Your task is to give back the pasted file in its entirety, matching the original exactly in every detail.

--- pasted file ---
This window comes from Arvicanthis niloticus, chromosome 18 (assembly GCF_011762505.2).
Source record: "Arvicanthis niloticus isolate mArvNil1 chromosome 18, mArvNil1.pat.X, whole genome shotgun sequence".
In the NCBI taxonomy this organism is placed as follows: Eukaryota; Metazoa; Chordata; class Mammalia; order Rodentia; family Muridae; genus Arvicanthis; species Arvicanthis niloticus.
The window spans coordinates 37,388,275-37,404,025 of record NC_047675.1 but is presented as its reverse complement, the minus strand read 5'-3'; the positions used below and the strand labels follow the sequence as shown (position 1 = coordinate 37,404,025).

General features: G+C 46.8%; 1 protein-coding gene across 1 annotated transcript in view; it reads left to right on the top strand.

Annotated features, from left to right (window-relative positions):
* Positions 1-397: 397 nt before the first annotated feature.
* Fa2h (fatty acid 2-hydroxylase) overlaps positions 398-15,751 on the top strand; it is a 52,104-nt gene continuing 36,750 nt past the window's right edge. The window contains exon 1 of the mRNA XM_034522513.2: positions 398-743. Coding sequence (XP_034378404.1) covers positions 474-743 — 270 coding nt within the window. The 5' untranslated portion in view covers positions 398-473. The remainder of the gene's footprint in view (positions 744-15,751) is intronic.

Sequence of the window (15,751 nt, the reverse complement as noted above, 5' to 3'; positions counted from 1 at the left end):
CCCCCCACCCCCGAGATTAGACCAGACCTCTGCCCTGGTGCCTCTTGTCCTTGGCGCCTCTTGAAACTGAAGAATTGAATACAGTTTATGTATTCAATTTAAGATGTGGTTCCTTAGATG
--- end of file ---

This window comes from Arvicanthis niloticus, chromosome 18 (assembly GCF_011762505.2).
Source record: "Arvicanthis niloticus isolate mArvNil1 chromosome 18, mArvNil1.pat.X, whole genome shotgun sequence".
In the NCBI taxonomy this organism is placed as follows: Eukaryota; Metazoa; Chordata; class Mammalia; order Rodentia; family Muridae; genus Arvicanthis; species Arvicanthis niloticus.
The window spans coordinates 37,388,275-37,404,025 of record NC_047675.1 but is presented as its reverse complement, the minus strand read 5'-3'; the positions used below and the strand labels follow the sequence as shown (position 1 = coordinate 37,404,025).

General features: G+C 46.8%; 1 protein-coding gene across 1 annotated transcript in view; it reads left to right on the top strand.

Annotated features, from left to right (window-relative positions):
* Positions 1-397: 397 nt before the first annotated feature.
* Fa2h (fatty acid 2-hydroxylase) overlaps positions 398-15,751 on the top strand; it is a 52,104-nt gene continuing 36,750 nt past the window's right edge. The window contains exon 1 of the mRNA XM_034522513.2: positions 398-743. Coding sequence (XP_034378404.1) covers positions 474-743 — 270 coding nt within the window. The 5' untranslated portion in view covers positions 398-473. The remainder of the gene's footprint in view (positions 744-15,751) is intronic.

Sequence of the window (15,751 nt, the reverse complement as noted above, 5' to 3'; positions counted from 1 at the left end):
CCCCCCACCCCCGAGATTAGACCAGACCTCTGCCCTGGTGCCTCTTGTCCTTGGCGCCTCTTGAAACTGAAGAATTGAATACAGTTTATGTATTCAATTTAAGATGTGGTTCCTTAGATG